Distributors in emerging tech dilemma
The constantly evolving IT landscape presents IT distributors with a challenge to find new ways of making their customers profitable, according to Lindi Shortt, MD of ICT and electronics distributor Rectron.
Speaking to ITWeb at a Rectron assembly line tour, Shortt revealed that emerging trends in the IT space, such as cloud computing, social media and mobility, are forcing the company and its competitors to find business differentiators that will positively impact their customers' margins.
"There's a strong reseller base that has to be actively engaged and it's about how we take them through this transformation," said Shortt. "We've had to realise quickly that in the distributor space, you are only as good as your suppliers, customers and internal personnel. The starting point for us was re-defining our product line, cementing existing relationships and exploring new partnerships."
One such partnership is the internal deal the distributor struck with Microsoft in 2013. Rectron took on Microsoft's volume licensing with the aim of making cloud computing technology easily accessible to its customer base, she said.
An even greater challenge for distributors in developing markets, according to Shortt, is that of catching up to global trends.
"Being from a market where technology adoption starts from a lower base means distributors in emerging markets will always lag behind. These technologies are designed mostly with more mature economies in mind, those that are ready to spend. We've had to find ways of diversifying them ourselves; making them relevant and ready for the market we serve."
Another way of running parallel to this technology evolution while aligning it with sound financial margins for both the distributor and its customers, is making inroads into the wearable technology market, says Shortt.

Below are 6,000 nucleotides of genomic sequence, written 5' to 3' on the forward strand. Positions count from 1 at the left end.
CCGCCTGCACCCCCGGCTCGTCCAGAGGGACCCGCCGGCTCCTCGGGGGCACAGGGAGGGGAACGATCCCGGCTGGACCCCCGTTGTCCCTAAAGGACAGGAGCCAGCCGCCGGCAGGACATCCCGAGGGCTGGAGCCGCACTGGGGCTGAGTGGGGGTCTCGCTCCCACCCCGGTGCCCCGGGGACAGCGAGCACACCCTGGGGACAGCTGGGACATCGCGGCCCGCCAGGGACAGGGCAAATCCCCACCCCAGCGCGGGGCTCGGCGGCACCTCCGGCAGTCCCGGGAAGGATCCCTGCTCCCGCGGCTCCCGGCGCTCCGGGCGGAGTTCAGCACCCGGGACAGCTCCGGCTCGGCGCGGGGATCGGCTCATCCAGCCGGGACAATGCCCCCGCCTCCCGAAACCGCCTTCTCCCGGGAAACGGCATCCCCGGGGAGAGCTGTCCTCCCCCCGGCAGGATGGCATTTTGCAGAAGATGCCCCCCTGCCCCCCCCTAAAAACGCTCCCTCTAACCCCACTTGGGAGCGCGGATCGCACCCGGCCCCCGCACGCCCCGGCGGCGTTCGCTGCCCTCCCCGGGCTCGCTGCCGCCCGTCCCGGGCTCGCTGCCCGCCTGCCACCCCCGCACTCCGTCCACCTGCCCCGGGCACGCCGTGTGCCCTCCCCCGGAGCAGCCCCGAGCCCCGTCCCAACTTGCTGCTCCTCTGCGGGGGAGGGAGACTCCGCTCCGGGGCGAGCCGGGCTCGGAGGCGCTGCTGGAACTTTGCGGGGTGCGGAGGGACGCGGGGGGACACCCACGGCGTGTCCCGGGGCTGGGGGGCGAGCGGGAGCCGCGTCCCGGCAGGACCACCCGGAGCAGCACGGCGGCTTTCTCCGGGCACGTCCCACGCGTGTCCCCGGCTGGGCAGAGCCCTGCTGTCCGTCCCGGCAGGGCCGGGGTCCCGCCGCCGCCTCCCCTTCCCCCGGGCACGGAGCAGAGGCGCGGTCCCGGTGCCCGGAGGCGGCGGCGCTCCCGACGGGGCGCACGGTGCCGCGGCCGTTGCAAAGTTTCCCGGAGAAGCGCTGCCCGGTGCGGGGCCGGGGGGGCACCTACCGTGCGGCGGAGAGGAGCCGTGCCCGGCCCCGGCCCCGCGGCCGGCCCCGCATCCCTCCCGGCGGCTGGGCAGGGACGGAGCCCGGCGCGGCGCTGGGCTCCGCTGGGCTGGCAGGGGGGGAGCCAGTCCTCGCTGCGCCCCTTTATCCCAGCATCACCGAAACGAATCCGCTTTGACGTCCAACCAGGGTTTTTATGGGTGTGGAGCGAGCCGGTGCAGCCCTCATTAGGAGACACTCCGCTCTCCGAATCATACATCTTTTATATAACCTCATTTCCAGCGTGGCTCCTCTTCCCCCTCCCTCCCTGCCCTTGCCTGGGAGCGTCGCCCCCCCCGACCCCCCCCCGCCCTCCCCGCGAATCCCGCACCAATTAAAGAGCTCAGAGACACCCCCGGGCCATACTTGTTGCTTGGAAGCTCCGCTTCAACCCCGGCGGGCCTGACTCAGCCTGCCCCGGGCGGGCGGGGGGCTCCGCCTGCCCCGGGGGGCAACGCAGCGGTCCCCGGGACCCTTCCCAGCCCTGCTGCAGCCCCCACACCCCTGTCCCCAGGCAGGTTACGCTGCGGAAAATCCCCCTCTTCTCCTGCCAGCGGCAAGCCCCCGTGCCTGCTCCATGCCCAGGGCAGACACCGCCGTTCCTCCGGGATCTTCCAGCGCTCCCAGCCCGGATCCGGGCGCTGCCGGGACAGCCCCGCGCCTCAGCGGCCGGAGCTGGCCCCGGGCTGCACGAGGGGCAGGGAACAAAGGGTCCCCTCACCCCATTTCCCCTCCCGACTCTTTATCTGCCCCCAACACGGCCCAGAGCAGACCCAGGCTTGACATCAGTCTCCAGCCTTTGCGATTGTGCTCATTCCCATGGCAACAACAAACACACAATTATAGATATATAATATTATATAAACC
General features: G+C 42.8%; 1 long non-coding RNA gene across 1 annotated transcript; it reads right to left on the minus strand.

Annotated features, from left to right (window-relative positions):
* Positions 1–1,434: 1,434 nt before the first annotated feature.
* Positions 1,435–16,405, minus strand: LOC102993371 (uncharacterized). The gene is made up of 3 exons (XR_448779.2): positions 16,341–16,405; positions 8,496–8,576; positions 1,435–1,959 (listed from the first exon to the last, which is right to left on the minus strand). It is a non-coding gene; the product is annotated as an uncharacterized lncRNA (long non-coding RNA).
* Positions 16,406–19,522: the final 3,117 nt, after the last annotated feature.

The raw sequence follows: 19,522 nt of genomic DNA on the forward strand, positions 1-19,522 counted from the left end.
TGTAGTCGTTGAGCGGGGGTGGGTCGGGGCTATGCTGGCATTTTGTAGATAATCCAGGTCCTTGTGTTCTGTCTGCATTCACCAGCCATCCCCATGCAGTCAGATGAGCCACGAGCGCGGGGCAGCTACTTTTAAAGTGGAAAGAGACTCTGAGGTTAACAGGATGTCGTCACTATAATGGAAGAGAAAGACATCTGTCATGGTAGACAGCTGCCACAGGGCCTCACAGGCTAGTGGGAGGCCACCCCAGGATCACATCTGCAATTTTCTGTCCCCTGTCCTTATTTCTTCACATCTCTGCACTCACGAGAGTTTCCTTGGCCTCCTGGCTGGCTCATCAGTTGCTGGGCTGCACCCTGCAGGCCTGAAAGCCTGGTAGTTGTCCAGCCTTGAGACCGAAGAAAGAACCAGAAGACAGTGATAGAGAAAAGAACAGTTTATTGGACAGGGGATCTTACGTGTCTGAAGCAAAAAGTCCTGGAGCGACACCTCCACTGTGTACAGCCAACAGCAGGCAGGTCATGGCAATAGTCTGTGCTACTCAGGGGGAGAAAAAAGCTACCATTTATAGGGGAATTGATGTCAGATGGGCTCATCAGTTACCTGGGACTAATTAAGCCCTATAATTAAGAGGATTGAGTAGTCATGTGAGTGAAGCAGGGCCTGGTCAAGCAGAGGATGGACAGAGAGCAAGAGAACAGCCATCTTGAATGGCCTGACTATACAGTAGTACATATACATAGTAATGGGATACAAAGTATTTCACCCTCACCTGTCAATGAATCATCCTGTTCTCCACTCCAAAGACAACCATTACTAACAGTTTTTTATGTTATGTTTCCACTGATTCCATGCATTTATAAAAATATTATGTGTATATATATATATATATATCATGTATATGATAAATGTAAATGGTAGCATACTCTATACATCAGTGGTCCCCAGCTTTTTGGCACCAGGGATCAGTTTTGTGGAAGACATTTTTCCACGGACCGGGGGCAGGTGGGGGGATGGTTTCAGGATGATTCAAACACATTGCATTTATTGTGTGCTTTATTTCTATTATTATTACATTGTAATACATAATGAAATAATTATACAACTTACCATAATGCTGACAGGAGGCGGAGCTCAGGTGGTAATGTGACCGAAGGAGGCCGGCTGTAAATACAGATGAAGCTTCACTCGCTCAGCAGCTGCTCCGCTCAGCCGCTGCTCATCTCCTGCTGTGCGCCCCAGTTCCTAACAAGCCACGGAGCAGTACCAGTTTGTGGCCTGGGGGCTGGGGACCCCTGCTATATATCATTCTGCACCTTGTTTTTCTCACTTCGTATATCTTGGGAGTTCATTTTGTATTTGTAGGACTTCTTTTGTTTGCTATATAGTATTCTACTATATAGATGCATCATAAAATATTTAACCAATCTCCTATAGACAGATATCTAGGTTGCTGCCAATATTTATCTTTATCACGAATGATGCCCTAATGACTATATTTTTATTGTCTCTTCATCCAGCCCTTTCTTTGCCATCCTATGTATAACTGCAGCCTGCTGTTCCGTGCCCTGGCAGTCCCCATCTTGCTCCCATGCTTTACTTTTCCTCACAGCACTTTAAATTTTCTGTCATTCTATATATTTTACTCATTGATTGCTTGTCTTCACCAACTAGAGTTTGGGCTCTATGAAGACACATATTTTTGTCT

Research firm Deloitte's Global TMT report predicts this is a growing and increasingly lucrative market, which will see consumer interest leading to $3 billion in sales of glasses, watches and fitness bands in 2014.
"In this regard, we've partnered with TomTom to distribute its smartwatches and fitness wearables, which again helps us bridge the gap from the reseller perspective."
Sebastian Isaac, business development manager at Rectron, concurs, adding that one of the key business differentiators for Rectron is having reduced the product journey time from the production phase through to the delivery point.
"Customers should not wait for long periods for stock as it cuts into their productivity time. With this in mind, our systems are designed in a way that puts people closer to the stock, with technology augmenting the process in order to quicken the product movement. It's also about output, getting as many products out as possible," he says.
Isaac adds that Rectron's product line also has to reflect that there's a generation in SA which skipped PCs and went straight to tablets and smartphones. There are also those who don't necessarily want to know what cloud computing is, but rather about the business benefits of it.
"The challenge is moving beyond the technology jargon and showing customers what it really means for their return on investment. With wearables for example, you have to get consumers to buy into the idea that it's not just a watch, but also has impact in them adopting healthy lifestyle habits. That's where people start seeing the value of the cloud, data analytics and other trends."
Modern-day end-users have multiple sources of content available to them, shares Shortt. To leverage off this, she says the distributor will be bettering its offering into the e-commerce digitalisation space, with possible partnerships muted with the likes Takealot and Kalahari, making it easier for businesses to access Rectron.
"We are at exciting times, coupled with some challenges like a recently reported weakening GDP, but every dark patch presents opportunities," concludes Shortt.